Convolutional neural network MRI segmentation for fast and robust optimization of transcranial electrical current stimulation of the human brain

Convolutional neural network MRI segmentation for fast and robust optimization of transcranial electrical current stimulation of the human brain

Publication date: Feb 12, 2020

The segmentation of structural MRI data is an essential step for deriving geometrical information about brain tissues. One important application is in transcranial electrical stimulation (e.g., tDCS), a non-invasive neuromodulatory technique where head modeling is required to determine the electric field (E-field) generated in the cortex to predict and optimize its effects. Here we propose a deep learning-based model (StarNEt) to automatize white matter (WM) and gray matter (GM) segmentation and compare its performance with FreeSurfer, an established tool. Since good definition of sulci and gyri in the cortical surface is an important requirement for E-field calculation, StarNEt is specifically designed to output masks at a higher resolution than that of the original input T1w-MRI. StarNEt uses a residual network as the encoder (ResNet) and a fully convolutional neural network with U-net skip connections as the decoder to segment an MRI slice by slice. Slice vertical location is provided as an extra input. The model was trained on scans from 425 patients in the open-access ADNI+IXI datasets, and using FreeSurfer segmentation as ground truth. Model performance was evaluated using the Dice Coefficient (DC) in a separate subset (N=105) of ADNI+IXI and in two extra testing sets not involved in training. In addition, FreeSurfer and StarNEt were compared to manual segmentations of the MRBrainS18 dataset, also unseen by the model. To study performance in real use cases, first, we created electrical head models derived from the FreeSurfer and StarNEt segmentations and used them for montage optimization with a common target region using a standard algorithm (Stimweaver) and second, we used StarNEt to successfully segment the brains of minimally conscious state (MCS) patients having suffered from brain trauma, a scenario where FreeSurfer typically fails. Our results indicate that StarNEt matches FreeSurfer performance on the trained tasks while reducing computation time from several hours to a few seconds, and with the potential to evolve into an effective technique even when patients present large brain abnormalities.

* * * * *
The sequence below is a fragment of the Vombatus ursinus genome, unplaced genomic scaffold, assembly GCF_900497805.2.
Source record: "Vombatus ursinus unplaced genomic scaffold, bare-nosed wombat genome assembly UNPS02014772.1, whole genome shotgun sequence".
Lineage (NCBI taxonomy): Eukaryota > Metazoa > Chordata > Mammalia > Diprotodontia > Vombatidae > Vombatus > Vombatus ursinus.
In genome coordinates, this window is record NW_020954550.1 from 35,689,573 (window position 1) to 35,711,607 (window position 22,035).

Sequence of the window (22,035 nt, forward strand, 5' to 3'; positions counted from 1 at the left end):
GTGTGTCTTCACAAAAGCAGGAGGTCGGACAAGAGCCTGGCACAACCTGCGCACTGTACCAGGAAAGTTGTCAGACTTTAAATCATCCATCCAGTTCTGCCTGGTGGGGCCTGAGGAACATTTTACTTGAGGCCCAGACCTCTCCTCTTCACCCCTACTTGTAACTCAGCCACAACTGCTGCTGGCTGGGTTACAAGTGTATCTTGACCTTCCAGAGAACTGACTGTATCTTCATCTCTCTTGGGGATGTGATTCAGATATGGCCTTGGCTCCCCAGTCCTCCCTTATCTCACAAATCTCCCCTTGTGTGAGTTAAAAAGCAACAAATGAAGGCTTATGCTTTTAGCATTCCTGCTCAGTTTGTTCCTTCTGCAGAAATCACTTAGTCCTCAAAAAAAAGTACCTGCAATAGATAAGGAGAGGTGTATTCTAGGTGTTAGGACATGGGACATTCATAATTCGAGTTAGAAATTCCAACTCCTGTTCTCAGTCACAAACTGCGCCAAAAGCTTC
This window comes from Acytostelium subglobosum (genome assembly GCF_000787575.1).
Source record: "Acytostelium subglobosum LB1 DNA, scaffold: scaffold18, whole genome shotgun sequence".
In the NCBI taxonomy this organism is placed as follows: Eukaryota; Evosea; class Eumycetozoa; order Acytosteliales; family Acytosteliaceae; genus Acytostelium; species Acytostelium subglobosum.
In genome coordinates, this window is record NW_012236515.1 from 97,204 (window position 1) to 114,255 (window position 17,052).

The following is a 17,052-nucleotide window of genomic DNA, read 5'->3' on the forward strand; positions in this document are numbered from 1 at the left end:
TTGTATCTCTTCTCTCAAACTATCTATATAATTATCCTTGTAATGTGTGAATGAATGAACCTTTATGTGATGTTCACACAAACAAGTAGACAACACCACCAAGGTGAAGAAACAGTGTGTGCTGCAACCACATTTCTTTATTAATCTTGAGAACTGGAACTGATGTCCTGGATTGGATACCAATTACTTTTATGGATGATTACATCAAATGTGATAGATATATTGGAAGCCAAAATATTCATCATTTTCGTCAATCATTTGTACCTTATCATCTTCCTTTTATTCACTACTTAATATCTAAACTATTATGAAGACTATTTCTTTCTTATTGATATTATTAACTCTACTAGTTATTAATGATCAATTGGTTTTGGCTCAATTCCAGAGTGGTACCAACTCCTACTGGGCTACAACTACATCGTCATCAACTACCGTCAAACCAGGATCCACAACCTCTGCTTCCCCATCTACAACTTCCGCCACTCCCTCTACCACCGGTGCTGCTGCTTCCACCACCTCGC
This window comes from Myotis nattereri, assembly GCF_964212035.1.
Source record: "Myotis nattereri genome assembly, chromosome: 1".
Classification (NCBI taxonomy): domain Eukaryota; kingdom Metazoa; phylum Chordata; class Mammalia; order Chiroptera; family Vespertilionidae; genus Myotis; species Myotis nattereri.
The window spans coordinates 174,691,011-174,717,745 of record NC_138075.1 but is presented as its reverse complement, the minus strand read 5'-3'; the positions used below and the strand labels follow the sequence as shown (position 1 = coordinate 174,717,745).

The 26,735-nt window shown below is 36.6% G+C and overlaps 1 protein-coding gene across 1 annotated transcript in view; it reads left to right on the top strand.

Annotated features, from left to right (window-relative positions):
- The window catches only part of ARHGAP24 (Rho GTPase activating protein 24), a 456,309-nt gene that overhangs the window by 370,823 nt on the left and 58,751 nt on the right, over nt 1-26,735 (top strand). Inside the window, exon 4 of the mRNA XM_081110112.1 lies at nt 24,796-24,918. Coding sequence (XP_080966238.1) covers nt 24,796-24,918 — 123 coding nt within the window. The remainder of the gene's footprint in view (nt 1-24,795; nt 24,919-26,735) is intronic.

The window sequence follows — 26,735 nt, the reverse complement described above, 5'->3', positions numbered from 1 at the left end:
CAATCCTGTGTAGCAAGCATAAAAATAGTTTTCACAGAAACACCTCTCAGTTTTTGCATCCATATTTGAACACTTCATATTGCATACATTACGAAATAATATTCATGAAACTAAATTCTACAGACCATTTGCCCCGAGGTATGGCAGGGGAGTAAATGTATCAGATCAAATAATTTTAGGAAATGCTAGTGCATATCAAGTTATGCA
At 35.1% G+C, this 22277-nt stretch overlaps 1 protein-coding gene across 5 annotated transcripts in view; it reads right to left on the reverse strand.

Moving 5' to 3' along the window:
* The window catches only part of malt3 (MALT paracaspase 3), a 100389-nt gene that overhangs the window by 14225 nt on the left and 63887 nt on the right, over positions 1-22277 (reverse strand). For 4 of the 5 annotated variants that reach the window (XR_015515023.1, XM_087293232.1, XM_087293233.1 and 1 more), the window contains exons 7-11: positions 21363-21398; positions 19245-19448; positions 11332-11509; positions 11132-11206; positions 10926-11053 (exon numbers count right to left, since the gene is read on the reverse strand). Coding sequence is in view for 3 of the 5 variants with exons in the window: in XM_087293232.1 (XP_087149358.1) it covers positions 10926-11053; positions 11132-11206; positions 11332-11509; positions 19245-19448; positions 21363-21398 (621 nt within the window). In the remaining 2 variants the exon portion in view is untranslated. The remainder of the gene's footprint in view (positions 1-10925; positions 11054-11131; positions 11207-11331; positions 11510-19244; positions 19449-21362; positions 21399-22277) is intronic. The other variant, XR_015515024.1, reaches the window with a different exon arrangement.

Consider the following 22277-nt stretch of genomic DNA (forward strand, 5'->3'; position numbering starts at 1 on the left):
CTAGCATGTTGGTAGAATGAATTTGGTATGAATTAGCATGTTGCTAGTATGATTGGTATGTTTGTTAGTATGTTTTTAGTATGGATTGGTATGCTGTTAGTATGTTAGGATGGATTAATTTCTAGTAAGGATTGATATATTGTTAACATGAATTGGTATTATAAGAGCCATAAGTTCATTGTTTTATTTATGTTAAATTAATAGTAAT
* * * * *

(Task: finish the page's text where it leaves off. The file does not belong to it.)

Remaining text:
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Concepts Keywords
Algorithm Good optimal solution
Anisotropy Segmentation algorithms
Atlas Optimization algorithm
Barcelona Surface processing hourson
Boston Skull defects
Brain Convolutional neural network
Brain Trauma Usinga standard algorithm
Cerebrospinal Fluid Genetic algorithm
CNN Discriminative neural network
Convolution Neuroimaging
Convolutional Neural Network Contents
Cortex Publishing
Cortical Academia
Deep Learning FreeSurfer
Deformation Analyze
E Field Image segmentation
Electrical Conductivity Preprint
Electrical Current CT scan
Electrode Magnetic resonance imaging
Ethnic Group Starnet
FEM BioRxiv
Finite Element Adam
Force Av
Geometry Html
Gray Matter Image processing
Gyri MRI
Harvard Neural network
Hebrew Segmentation algorithms
Henschel
Image Segmentation
Liege
Memory
Metric
MRI
Neural Network
Neural Networks
Neuromodulatory
Ona
Open Access
Optimization
Pipeline
Resonance
Roslindale
Sagittal
Scalp
Semantic
Skull
Spatial Resolution
Sulci
TDCS
Tibidabo
Topology
Ventricles
Vivo
Voxel
White Matter

Semantics

Type Source Name
disease MESH minimally conscious state
disease MESH abnormalities

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